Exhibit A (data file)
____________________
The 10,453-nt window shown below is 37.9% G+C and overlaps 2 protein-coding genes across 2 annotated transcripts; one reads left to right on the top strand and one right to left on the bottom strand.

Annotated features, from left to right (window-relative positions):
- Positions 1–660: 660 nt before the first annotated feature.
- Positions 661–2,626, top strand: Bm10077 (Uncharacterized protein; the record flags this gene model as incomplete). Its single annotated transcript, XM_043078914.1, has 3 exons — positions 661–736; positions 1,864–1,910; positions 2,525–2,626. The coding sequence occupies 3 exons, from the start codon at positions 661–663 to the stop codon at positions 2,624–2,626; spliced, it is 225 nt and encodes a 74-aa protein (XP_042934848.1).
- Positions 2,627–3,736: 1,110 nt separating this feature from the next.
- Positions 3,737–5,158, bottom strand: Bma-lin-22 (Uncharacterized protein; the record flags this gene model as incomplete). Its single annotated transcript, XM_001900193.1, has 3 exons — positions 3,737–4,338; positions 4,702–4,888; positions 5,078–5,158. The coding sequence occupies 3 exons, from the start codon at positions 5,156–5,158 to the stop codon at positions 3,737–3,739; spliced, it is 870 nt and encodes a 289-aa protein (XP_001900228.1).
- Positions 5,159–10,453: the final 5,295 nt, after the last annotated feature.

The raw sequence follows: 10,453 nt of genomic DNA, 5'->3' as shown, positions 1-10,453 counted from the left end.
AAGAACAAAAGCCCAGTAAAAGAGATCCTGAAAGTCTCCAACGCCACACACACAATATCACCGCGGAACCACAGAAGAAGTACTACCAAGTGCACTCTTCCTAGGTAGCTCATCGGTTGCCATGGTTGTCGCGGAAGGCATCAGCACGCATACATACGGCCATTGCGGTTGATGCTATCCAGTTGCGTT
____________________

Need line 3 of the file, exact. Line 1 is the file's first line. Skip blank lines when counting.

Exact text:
- Positions 1–660: 660 nt before the first annotated feature.